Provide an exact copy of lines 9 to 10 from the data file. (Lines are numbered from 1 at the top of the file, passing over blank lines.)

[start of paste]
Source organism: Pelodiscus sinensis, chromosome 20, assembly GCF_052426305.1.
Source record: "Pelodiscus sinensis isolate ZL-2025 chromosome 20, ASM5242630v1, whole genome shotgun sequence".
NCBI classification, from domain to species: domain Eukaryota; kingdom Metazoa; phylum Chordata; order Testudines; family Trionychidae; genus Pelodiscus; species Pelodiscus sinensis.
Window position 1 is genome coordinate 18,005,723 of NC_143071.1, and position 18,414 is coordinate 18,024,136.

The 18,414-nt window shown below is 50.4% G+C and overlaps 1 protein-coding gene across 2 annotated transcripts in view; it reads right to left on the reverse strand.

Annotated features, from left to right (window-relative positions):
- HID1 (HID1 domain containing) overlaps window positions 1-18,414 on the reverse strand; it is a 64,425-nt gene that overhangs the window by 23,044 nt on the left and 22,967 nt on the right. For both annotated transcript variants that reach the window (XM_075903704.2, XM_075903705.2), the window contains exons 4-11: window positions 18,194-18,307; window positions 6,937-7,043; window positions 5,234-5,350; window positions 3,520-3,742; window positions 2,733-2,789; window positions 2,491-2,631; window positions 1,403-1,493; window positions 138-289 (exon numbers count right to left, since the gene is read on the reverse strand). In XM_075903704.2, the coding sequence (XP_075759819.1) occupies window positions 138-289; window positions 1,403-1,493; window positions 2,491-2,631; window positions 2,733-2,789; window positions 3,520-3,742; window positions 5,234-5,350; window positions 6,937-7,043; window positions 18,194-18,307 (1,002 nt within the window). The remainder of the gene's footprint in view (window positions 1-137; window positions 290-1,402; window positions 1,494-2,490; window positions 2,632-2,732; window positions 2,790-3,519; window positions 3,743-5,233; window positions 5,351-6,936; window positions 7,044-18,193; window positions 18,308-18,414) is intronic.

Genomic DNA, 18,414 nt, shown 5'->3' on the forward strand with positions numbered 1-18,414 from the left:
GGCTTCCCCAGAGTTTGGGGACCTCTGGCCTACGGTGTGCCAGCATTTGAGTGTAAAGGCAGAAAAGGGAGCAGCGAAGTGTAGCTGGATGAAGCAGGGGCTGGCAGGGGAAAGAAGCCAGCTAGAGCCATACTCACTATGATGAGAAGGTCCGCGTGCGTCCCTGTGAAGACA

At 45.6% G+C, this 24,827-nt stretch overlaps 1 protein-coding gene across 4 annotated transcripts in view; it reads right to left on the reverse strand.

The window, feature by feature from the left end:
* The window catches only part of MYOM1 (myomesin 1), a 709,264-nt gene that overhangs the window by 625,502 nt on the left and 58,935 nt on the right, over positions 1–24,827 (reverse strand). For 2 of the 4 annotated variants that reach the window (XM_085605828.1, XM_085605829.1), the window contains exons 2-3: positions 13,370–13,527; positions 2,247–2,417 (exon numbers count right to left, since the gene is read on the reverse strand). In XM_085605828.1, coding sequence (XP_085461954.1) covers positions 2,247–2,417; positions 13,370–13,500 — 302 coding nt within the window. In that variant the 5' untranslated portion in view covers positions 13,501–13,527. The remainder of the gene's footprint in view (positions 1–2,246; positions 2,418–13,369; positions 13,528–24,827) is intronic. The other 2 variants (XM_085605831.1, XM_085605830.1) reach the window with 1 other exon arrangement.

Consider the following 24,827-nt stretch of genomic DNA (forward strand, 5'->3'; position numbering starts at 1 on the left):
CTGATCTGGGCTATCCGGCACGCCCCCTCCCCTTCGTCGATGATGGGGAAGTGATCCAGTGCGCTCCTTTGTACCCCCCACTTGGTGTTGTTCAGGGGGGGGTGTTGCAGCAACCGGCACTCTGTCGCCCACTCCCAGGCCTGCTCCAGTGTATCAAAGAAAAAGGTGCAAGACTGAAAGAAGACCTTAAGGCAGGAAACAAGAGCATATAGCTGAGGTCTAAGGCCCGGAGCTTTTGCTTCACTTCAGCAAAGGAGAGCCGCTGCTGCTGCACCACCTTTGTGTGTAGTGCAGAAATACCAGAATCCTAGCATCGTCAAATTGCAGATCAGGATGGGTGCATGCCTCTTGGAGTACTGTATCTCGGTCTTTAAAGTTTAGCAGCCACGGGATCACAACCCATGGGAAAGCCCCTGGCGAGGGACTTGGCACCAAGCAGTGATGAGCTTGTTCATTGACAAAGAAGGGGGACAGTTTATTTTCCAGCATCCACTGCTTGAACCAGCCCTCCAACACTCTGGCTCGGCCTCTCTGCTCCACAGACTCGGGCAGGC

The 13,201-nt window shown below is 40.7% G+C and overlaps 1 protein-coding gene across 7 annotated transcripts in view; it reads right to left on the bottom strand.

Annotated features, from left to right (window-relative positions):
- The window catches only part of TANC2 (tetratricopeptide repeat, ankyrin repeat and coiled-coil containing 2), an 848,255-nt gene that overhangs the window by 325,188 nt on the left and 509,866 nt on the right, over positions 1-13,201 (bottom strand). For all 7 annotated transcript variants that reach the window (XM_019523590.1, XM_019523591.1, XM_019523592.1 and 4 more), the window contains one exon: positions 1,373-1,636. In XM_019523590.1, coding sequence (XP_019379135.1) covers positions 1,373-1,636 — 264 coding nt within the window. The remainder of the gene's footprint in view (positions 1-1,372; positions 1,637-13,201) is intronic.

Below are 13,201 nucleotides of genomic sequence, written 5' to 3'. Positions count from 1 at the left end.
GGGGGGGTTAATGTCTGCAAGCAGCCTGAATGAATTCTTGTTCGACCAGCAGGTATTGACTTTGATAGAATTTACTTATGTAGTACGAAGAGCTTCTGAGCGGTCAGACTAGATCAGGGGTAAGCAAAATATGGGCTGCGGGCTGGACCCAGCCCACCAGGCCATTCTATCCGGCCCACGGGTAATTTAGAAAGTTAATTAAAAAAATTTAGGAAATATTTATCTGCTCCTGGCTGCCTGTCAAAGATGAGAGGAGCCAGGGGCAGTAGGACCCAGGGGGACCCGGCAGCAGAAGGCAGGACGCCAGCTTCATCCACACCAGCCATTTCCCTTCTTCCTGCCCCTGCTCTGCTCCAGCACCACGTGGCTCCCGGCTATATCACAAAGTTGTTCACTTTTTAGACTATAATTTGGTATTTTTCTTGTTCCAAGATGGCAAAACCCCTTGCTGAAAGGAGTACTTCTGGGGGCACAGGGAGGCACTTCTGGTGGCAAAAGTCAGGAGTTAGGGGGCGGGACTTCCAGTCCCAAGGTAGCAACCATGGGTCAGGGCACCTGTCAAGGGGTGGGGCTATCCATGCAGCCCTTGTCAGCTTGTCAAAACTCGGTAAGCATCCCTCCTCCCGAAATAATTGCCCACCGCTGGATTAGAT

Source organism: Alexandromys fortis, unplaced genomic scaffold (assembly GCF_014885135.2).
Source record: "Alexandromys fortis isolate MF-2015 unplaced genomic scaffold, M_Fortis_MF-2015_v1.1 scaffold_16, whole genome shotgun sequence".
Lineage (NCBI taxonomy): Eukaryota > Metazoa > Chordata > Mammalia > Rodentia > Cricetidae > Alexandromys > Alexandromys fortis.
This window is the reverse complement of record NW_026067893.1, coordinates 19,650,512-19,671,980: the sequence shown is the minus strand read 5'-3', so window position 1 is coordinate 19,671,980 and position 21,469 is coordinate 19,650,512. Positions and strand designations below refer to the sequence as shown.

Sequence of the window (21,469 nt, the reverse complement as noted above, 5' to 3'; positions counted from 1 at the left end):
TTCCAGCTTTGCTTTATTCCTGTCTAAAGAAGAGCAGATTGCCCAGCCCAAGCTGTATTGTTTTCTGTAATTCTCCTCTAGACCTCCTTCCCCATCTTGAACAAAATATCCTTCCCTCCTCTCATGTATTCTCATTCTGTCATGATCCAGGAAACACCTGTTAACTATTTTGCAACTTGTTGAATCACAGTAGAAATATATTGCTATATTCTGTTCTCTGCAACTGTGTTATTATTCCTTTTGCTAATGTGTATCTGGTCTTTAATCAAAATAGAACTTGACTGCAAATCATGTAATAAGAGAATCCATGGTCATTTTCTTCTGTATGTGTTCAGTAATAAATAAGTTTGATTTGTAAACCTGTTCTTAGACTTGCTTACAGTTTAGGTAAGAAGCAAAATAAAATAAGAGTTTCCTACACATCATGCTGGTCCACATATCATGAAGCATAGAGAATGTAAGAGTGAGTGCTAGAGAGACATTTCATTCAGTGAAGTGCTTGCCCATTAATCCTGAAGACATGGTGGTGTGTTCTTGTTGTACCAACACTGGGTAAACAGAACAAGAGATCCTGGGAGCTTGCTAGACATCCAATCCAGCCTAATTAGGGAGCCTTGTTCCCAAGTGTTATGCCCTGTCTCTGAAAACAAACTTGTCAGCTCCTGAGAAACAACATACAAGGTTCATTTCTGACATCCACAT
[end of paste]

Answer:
GGCTTCCCCAGAGTTTGGGGACCTCTGGCCTACGGTGTGCCAGCATTTGAGTGTAAAGGCAGAAAAGGGAGCAGCGAAGTGTAGCTGGATGAAGCAGGGGCTGGCAGGGGAAAGAAGCCAGCTAGAGCCATACTCACTATGATGAGAAGGTCCGCGTGCGTCCCTGTGAAGACA

At 45.6% G+C, this 24,827-nt stretch overlaps 1 protein-coding gene across 4 annotated transcripts in view; it reads right to left on the reverse strand.